Don’t get me wrong; in spite of the title of this article, I’m all in favour of physical fitness. Barring catastrophic circumstances, having good health will certainly extend your life expectancy. The mystery is whether or not having these extra years equates to a longer life from a psychological standpoint.
In this context, I don’t believe that adding more years automatically makes your life longer. You don’t measure your life by the number of revolutions you’ve made around this Sun; this is merely an arbitrary marker used to quantify time. But what is time?
No evidence can prove that time physically exists outside of our own minds. It’s ingrained in the way we think and perceive but it never interacts with any material (like a chair or a person) or immaterial (such as gravity or magnetism) physical phenomenon. Einstein’s theory of special relativity tells us that time dilates and contracts in relation to speed. That is, if you’re travelling at the speed of light, people going at Earth’s regular orbital speed would think you’re frozen in time. However, from your own perception, you’d be going about your day with time moving just as it always did. You’d have infinitely more time than you’d ever have before, yet you wouldn’t even notice it.
But you don’t need to be zooming through galaxies in order to experience the psychological aspect of time. Remember the last time you were all anxious and in a hurry, watching your watch tick excruciatingly slowly while waiting in a line or stuck in traffic? Compare that to a time when you were just having a blast and the hours just seemed to go by in the blink of an eye. How can these two blocks of time be quantified as equal when one felt so much longer than the other?
An even more intriguing case is the how the years seem to get shorter as we grow older. Why does childhood feel so much longer and memorable than the later years? Oddly enough, this relates back to what I wrote about in my post on natural vision improvement.
When we’re children, we’re naturally curious. We want to learn more about the new and mysterious world; thus, we “take in” more of our life. As we age, things become routine. We ignore parts of our lives because we’ve grown accustomed to them. If time is psychological, then it can only be truly measured in the events we perceive. Our internal timeline of events is much sparser when we’re adults compared to when we’re children, and as a result, time feels shorter.
So how can you stretch your psychological time and live a longer life? I believe the key is leading a more engaging and memorable lifestyle. Of course, there’s more to our lives than what we remember, or else time would pass by in a flash. Every event that shapes us takes root in our subconscious mind; even if we can’t recall something directly, it may have still embedded itself into our character.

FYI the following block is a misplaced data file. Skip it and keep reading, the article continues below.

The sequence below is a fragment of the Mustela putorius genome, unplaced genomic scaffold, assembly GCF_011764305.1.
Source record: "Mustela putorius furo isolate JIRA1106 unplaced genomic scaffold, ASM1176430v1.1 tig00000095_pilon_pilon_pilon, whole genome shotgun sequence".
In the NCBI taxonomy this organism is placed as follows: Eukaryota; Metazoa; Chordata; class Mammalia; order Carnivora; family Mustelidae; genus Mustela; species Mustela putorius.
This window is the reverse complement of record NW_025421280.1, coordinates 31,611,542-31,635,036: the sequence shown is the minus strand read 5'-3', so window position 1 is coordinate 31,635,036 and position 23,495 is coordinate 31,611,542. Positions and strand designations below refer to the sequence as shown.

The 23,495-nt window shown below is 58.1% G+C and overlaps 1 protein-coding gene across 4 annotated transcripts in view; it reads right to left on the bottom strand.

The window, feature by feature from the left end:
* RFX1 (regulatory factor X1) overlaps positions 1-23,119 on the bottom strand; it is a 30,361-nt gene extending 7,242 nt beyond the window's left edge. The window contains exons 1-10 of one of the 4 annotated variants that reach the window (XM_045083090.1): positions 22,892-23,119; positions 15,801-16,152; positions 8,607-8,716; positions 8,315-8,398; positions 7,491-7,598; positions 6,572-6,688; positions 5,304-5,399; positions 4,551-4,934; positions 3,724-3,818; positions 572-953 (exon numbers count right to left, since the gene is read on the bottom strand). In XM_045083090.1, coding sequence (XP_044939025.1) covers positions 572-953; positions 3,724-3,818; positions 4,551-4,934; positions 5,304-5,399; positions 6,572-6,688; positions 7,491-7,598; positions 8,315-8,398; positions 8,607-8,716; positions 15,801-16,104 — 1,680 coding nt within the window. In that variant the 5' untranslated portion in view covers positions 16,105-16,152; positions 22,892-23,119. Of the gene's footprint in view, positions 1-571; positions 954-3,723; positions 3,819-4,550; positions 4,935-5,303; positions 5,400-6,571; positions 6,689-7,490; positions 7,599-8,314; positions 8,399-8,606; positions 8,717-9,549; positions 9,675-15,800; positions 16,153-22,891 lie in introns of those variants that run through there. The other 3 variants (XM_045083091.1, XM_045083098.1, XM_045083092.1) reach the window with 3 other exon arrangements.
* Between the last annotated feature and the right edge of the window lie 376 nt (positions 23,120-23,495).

However, that’s not to say that every moment counts. Unless there’s something special happening, something the subconscious mind would find important enough to take note of, the time will slip away like sand in your fingers. You might be incredibly healthy and live to the tender age of ninety, but if you did the same things day-in and day-out, could you truly appreciate all the time that’s gone by?
Did you say no? As hypocritical as this may sound, I actually think the answer could be yes. There’s a loophole in psychological time, and it’s the reason why I think it’s possible to “live longer without being healthier” and why I bolded the world “memorable” a couple paragraphs up.
If the length of our lives is determined by our internal timeline of events, what if we trained our minds to remember more? Following this line of reasoning, somebody with a photographic memory would theoretically be able to live an almost infinitely long life. Although there’s no evidence of such a person ever existing, many people have trained their memories to incredible extents. With correct practice, memory improvement is absolutely achievable, regardless of your age or IQ. If a normal person were to greatly improve their memory, could they “cheat” psychological time and live longer? I don’t know, but I’d love to find out.
This is one of the two reasons why I’m fascinated with memory training (the other being that I don’t like studying). If you want to learn some cool strategies to drastically improve your memory, please check out my free report, Brain Blast! in the downloads section.